Doubt Drives Us Deeper: Part 4


Like a dream when one awakes, O Lord, when you rouse yourself, you despise them as phantoms.

Psalm 73:20

Awakening from the dream.

Have you ever had a nightmare so troubling that you sweated in your bed, woke up in a state of fright, and jumped up, heart racing in panic, to turn on the bedroom lights . . . only to discover that it was all an illusion?

Now that you see reality for what it truly is, you despise that dream as a phantom.

That’s how God sees what humans mistake for prosperity. It’s not eternal. It isn’t real. Only what’s eternal is real in God’s mind. That’s God’s reality: what lasts forever. Everything else is a phantom.

Disappointment drives us to doubt. It’s Biblical to express that doubt.

But that doubt should drive us to no longer look at earth’s reality. Instead, it should drive us to his word and to church, where we see God’s reality.

Our worship in church is meant to give people a different picture of reality. What happens in worship is so different from this earth, so full of truth, so packed with supernatural love and eternal glory. Our worship together is informed by a different reality.

Once you discover God’s reality, it changes everything. It embarrasses you to think that you ever saw reality otherwise.

In 1395, the first book in English ever written by a woman was published. The book was called Revelations of Divine Love. The author was Dame Julian of Norwich. In this book, she wrote one of the most beautiful and famous phrases ever written by a human being:

All shall be well, and all shall be well, and all manner of thing shall be well.

She wrote those words during the time of the Black Death in Europe. She wrote it during the plague, which wiped out entire towns, including Julian’s family, and her husband. She herself contracted the illness, and on what appeared to be her deathbed, she wrote cheerfully:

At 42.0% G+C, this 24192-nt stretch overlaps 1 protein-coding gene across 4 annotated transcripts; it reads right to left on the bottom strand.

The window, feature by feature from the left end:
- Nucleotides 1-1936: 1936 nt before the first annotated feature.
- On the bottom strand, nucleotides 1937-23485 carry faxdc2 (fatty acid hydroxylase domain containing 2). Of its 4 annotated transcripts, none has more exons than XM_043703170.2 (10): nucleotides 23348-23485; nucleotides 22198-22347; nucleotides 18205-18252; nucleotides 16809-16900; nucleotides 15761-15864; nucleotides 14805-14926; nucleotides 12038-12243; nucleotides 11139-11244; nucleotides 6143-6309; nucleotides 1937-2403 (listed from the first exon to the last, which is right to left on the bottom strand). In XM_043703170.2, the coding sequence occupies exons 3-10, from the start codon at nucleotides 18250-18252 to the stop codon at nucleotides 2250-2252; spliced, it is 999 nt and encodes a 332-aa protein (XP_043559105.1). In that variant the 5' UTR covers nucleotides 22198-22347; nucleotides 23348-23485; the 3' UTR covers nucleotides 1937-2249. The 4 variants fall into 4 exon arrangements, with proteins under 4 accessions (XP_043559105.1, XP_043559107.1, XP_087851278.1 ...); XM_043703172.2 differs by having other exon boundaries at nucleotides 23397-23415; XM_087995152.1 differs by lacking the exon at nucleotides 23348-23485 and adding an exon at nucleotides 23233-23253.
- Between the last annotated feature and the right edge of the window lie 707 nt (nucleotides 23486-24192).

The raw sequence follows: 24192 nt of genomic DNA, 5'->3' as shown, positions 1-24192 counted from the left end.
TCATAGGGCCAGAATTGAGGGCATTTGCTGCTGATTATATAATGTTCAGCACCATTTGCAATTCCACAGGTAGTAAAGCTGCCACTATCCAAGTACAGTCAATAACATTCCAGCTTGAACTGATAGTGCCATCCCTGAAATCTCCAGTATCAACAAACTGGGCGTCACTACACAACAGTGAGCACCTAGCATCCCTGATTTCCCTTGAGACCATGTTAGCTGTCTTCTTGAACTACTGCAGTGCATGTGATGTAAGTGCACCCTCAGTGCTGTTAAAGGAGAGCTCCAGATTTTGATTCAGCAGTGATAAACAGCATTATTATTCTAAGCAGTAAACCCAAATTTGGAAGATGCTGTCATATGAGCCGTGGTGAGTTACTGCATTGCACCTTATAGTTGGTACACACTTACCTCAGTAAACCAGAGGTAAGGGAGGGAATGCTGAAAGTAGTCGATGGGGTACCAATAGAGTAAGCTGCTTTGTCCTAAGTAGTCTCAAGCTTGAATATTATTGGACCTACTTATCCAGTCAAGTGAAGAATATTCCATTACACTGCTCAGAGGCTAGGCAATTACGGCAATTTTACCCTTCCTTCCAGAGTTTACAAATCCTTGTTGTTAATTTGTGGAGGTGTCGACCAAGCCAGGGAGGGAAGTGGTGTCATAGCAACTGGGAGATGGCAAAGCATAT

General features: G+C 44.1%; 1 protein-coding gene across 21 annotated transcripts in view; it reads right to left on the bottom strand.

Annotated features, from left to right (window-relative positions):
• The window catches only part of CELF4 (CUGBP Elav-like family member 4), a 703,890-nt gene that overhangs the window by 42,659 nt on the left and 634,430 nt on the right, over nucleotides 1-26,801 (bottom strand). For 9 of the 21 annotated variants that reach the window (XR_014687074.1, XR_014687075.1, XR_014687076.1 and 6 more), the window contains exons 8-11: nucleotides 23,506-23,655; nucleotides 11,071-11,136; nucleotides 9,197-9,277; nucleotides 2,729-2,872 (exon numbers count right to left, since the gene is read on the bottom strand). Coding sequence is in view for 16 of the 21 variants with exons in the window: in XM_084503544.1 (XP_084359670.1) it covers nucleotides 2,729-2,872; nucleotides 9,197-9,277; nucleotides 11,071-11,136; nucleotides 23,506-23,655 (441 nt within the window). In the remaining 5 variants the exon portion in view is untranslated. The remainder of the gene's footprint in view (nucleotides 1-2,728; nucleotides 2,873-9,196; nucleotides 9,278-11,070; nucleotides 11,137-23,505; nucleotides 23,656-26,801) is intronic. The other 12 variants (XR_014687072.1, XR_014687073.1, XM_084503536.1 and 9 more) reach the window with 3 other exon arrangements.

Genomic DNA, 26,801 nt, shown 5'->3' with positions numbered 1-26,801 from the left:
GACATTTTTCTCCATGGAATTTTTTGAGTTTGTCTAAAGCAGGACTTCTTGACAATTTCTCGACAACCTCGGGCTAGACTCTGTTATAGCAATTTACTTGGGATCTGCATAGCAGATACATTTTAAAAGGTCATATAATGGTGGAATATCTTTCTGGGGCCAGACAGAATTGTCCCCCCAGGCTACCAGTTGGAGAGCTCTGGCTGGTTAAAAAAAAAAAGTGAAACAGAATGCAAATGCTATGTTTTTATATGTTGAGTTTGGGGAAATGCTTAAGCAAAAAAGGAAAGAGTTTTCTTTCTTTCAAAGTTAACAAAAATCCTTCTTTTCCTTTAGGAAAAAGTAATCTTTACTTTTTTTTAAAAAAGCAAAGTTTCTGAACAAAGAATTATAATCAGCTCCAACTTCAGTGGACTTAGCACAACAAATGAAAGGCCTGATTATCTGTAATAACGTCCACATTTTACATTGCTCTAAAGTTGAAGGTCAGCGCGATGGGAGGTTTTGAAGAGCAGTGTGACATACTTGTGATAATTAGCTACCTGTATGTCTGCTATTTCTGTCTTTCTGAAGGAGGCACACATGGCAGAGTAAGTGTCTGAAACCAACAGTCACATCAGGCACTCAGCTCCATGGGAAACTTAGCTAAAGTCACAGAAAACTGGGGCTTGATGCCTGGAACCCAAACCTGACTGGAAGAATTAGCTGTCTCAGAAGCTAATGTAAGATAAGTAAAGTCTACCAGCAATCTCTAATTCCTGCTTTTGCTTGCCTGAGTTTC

All shall be well, and all shall be well, and all manner of thing shall be well.

What was she looking at? What reality was she embracing?

She saw God’s reality. She knew she was secure in his grasp, safe in his guidance, and sure of his glory, her flesh satisfied, her heart strong, forever.

Where did she see this new reality? The same place that you or I should turn our eyes when we doubt. Just look at the broken brow of the crucified Jesus:

‘If God did not spare his own son for us but delivered him up for us all, how will he not also with him freely give us all things forever.’ Romans 8:32

When we turn our eyes away from how we fare against our neighbor, and instead look at God’s son, and see how he has freely given us all things, forever: then, doubt has done its job.

All shall be well, and all shall be well, and all manner of thing shall be well.

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